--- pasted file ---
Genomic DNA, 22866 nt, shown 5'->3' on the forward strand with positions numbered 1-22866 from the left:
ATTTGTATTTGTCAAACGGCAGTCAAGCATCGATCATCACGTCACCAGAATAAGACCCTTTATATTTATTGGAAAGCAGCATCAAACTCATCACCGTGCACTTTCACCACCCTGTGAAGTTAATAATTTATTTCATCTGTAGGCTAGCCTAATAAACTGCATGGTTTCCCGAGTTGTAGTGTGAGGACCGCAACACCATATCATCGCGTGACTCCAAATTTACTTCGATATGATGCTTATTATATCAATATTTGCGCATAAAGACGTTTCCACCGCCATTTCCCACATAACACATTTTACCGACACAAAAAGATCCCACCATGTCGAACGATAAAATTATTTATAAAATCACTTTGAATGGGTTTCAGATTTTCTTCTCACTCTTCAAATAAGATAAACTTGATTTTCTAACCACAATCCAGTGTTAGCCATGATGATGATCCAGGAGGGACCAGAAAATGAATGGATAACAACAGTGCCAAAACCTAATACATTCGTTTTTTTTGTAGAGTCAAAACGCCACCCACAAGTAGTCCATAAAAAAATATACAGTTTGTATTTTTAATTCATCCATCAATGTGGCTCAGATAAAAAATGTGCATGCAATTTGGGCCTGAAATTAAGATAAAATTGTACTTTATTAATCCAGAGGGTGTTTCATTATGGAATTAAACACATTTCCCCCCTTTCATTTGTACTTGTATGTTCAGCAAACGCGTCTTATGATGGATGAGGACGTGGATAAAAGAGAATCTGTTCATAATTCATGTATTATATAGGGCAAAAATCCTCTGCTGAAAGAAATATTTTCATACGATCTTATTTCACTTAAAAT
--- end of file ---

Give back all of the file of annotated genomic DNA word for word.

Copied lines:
Genomic DNA, 22866 nt, shown 5'->3' on the forward strand with positions numbered 1-22866 from the left:
ATTTGTATTTGTCAAACGGCAGTCAAGCATCGATCATCACGTCACCAGAATAAGACCCTTTATATTTATTGGAAAGCAGCATCAAACTCATCACCGTGCACTTTCACCACCCTGTGAAGTTAATAATTTATTTCATCTGTAGGCTAGCCTAATAAACTGCATGGTTTCCCGAGTTGTAGTGTGAGGACCGCAACACCATATCATCGCGTGACTCCAAATTTACTTCGATATGATGCTTATTATATCAATATTTGCGCATAAAGACGTTTCCACCGCCATTTCCCACATAACACATTTTACCGACACAAAAAGATCCCACCATGTCGAACGATAAAATTATTTATAAAATCACTTTGAATGGGTTTCAGATTTTCTTCTCACTCTTCAAATAAGATAAACTTGATTTTCTAACCACAATCCAGTGTTAGCCATGATGATGATCCAGGAGGGACCAGAAAATGAATGGATAACAACAGTGCCAAAACCTAATACATTCGTTTTTTTTGTAGAGTCAAAACGCCACCCACAAGTAGTCCATAAAAAAATATACAGTTTGTATTTTTAATTCATCCATCAATGTGGCTCAGATAAAAAATGTGCATGCAATTTGGGCCTGAAATTAAGATAAAATTGTACTTTATTAATCCAGAGGGTGTTTCATTATGGAATTAAACACATTTCCCCCCTTTCATTTGTACTTGTATGTTCAGCAAACGCGTCTTATGATGGATGAGGACGTGGATAAAAGAGAATCTGTTCATAATTCATGTATTATATAGGGCAAAAATCCTCTGCTGAAAGAAATATTTTCATACGATCTTATTTCACTTAAAAT